Users tend to call every malicious program a virus, but the dangerous programs encountered these days are rarely viruses in the technical sense. More commonly, they are worms or Trojan horses. The general name for malicious software is malware.
Don't open any attachments! (unless you were expecting to receive one from that person and unless you have scanned the file for viruses.)
Anti-Virus Software / Anti-Malware Software
- Don't open any attachments! (unless you were expecting to receive one from that person and unless you have scanned the file for viruses.)
- What is fileless malware and how do you protect against it? - TechRepublic
- Ransomware virus scam
- Beware Ransomware | PCMag
- While it is colloquially known as ransomware, the virus is called Reveton. It's designated as a drive-by—catchable by just visiting a compromised site.
Reveton works with the Citadel malware platform, which can install other malware so that even after Reveton is removed, keystroke loggers can capture usernames, passwords, and credit card information.
- The malware often announces itself in a pop-up and (wrongly) informs a computer user that their machine has been commandeered by law enforcement for illegal activity. It will not be unlocked, the message says, until a fine is paid. The announcement looks real, but there may be spelling mistakes.
- Do not pay anything! If you pay, you will be asked to pay even more. (MoneyPack/GreenDot, Ucash/PaySafeCard/SmartVoucher, PayPal, etc.)
These criminals will never unlock your computer, no matter how much you pay. Do not contact the crooks.
- DO NOT switch off your computer normally, just hold down the power button or switch it of at the wall.
- Press F8 key while booting. This should bring up the black screen asking if you want it in safe mode. Select 'safe mode with networking'.
- Try to do a system restore to an earlier point in time. (System restore probably won't fix the problem, but it has worked for some people.)
- Remove the hard drive and plug it into another PC as a USB drive, then use an anti-virus program (Norton) to scan it as an external drive.
- Bootable CD solutions:
- Attempt cleanup using a bootable rescue CD, something that many security vendors supply for free. Of course, you'll have to download and burn the CD on a clean system.
- Bootable USB solutions:
- FixMeStick Review | PCMag - boots into its own Linux installation and handles scanning for malware automatically; you don't have to interact until you give it permission to clean up what it found.
- HitmanPro 3.7 | PCMag - is specifically designed to fight ransomware.
- Reformat the boot drive. Reinstall the operating system. Since you always do regular backups, you can simply retrieve your data from your backup.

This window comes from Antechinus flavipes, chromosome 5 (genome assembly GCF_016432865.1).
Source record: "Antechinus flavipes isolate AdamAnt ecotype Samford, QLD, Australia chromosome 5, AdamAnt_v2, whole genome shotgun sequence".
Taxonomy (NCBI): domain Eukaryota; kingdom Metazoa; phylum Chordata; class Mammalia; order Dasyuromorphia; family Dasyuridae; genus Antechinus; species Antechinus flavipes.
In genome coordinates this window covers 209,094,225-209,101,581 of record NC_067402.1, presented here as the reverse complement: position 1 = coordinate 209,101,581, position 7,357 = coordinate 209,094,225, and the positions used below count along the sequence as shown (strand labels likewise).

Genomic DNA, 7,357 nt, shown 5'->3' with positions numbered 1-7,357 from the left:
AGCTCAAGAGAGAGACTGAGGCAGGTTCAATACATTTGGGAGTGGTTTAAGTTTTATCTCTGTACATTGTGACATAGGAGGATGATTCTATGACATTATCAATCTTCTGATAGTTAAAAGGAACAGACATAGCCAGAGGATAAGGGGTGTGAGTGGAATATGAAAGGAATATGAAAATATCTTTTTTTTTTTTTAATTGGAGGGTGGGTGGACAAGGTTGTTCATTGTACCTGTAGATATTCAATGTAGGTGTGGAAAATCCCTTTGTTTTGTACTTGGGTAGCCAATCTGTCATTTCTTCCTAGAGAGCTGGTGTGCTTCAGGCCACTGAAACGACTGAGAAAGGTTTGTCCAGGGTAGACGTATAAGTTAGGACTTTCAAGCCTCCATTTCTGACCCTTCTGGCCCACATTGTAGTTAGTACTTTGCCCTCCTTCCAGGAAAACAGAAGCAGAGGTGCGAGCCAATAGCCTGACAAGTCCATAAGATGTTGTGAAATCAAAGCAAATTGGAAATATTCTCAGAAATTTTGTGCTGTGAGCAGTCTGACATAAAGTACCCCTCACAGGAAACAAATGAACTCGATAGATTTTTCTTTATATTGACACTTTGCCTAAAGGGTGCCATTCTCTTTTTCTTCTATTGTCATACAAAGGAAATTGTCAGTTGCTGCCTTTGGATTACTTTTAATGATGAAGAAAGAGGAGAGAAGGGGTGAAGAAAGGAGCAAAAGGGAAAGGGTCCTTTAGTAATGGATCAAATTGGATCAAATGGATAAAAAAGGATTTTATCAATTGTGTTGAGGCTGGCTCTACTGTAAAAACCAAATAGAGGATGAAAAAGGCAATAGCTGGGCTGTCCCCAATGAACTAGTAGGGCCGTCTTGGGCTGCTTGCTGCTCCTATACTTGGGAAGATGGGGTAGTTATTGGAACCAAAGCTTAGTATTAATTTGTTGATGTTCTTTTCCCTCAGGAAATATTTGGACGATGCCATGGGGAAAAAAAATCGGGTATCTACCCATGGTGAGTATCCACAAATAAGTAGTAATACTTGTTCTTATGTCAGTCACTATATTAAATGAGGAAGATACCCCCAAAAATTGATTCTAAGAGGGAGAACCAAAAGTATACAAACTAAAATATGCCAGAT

- Heartbleed virus/bug
- Mydoom - Wikipedia - W32/Mydoom@MM
- MyDoom worm spreading fast, Worm creates possessed zombie army to attack SCO website,
The MyDoom worm can make a zombie of your computer
The MyDoom worm (also known as Novarg or Mimail-R) spreads via email, using a variety of technical-sounding subject lines and attachment names. If the attached file is launched, and the worm activated, the infected computer's hard disk is harvested by the worm for more email addresses to send itself to. The worm opens a backdoor onto infected computers which allows hackers to gain access.
The worm also spreads via the KaZaA file sharing network, and launches a denial of service (DoS) attack from infected computers (known as "zombies") against SCO's website.
"MyDoom is unlike many other mass-mailing worms we have seen in the past, because it does not try to seduce users into opening the attachment by offering sexy pictures of celebrities or private messages," said Graham Cluley, senior technology consultant for Sophos. "MyDoom can pose as a technical-sounding message, claiming that the email body has been put in an attached file. Of course, if you launch that file you are potentially putting your data and computer straight into the hands of hackers."
"When the MyDoom worm forwards itself via email, it can create its attachment in either Windows executable or Zip file format. It is possible the worm's author did this in an attempt to bypass company filters which try and block EXE files from reaching their users from the outside world," continued Cluley.
- Blaster (msblaster.exe)
- Just being online is enough to get this worm. It doesn't require you to make the mistake of opening an e-mail attachment.
- Buffer Overrun In RPC Interface Could Allow Code Execution (823980). Originally posted: July 16, 2003
- Windows Update: FAQ - Windows Help - Be sure to reboot your system after installation is complete. Installing the patch is the preferred solution, but if that's not possible, block TCP/UDP ports 4444, 135, 139, and 445 at the firewall to help prevent external exploitation of this vulnerability.
- service = server (e.g. Web server = HTTP server)
- ports = sockets
- Nimba Worm - Microsoft TechNet (admiN)
- Viruses are often delivered with e-mail attachments. Even if you know the sender, the attachment may contain a virus. You must keep your virus protection software data files up-to-date and always scan all attachments. An even safer (but extreme) solution is to refuse to open any e-mail attachment.
- E-mail Attachments commonly use these filename extensions to spread viruses:
- *.bat, *.com, *.exe, *.pif, *.scr, *.vbs, *.doc, etc...